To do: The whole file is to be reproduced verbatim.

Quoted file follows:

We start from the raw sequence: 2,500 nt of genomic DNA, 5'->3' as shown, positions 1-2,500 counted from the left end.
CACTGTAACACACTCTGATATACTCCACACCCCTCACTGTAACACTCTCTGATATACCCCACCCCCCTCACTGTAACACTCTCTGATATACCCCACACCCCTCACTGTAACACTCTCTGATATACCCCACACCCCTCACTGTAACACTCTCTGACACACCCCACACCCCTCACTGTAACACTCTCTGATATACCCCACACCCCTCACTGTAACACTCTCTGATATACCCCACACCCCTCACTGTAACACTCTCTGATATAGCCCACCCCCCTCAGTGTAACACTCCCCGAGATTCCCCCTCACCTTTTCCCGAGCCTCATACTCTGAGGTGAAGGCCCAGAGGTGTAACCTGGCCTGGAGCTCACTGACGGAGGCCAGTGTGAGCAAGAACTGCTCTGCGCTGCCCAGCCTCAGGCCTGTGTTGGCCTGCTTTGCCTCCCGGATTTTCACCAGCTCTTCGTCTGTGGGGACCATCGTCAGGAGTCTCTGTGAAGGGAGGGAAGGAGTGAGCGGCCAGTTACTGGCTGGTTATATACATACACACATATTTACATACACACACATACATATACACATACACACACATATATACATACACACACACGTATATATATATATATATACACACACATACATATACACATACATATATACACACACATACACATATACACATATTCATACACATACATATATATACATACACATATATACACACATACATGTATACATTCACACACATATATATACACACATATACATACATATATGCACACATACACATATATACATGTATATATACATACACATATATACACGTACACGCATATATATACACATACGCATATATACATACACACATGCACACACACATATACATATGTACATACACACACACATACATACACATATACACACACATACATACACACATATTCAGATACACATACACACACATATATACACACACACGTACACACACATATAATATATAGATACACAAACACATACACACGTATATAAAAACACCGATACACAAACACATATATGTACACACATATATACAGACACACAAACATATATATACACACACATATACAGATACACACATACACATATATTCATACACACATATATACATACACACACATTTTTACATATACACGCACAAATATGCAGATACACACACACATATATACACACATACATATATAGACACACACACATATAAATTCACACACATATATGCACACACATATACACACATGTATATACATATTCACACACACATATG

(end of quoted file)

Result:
We start from the raw sequence: 2,500 nt of genomic DNA, 5'->3' as shown, positions 1-2,500 counted from the left end.
CACTGTAACACACTCTGATATACTCCACACCCCTCACTGTAACACTCTCTGATATACCCCACCCCCCTCACTGTAACACTCTCTGATATACCCCACACCCCTCACTGTAACACTCTCTGATATACCCCACACCCCTCACTGTAACACTCTCTGACACACCCCACACCCCTCACTGTAACACTCTCTGATATACCCCACACCCCTCACTGTAACACTCTCTGATATACCCCACACCCCTCACTGTAACACTCTCTGATATAGCCCACCCCCCTCAGTGTAACACTCCCCGAGATTCCCCCTCACCTTTTCCCGAGCCTCATACTCTGAGGTGAAGGCCCAGAGGTGTAACCTGGCCTGGAGCTCACTGACGGAGGCCAGTGTGAGCAAGAACTGCTCTGCGCTGCCCAGCCTCAGGCCTGTGTTGGCCTGCTTTGCCTCCCGGATTTTCACCAGCTCTTCGTCTGTGGGGACCATCGTCAGGAGTCTCTGTGAAGGGAGGGAAGGAGTGAGCGGCCAGTTACTGGCTGGTTATATACATACACACATATTTACATACACACACATACATATACACATACACACACATATATACATACACACACACGTATATATATATATATATACACACACATACATATACACATACATATATACACACACATACACATATACACATATTCATACACATACATATATATACATACACATATATACACACATACATGTATACATTCACACACATATATATACACACATATACATACATATATGCACACATACACATATATACATGTATATATACATACACATATATACACGTACACGCATATATATACACATACGCATATATACATACACACATGCACACACACATATACATATGTACATACACACACACATACATACACATATACACACACATACATACACACATATTCAGATACACATACACACACATATATACACACACACGTACACACACATATAATATATAGATACACAAACACATACACACGTATATAAAAACACCGATACACAAACACATATATGTACACACATATATACAGACACACAAACATATATATACACACACATATACAGATACACACATACACATATATTCATACACACATATATACATACACACACATTTTTACATATACACGCACAAATATGCAGATACACACACACATATATACACACATACATATATAGACACACACACATATAAATTCACACACATATATGCACACACATATACACACATGTATATACATATTCACACACACATATG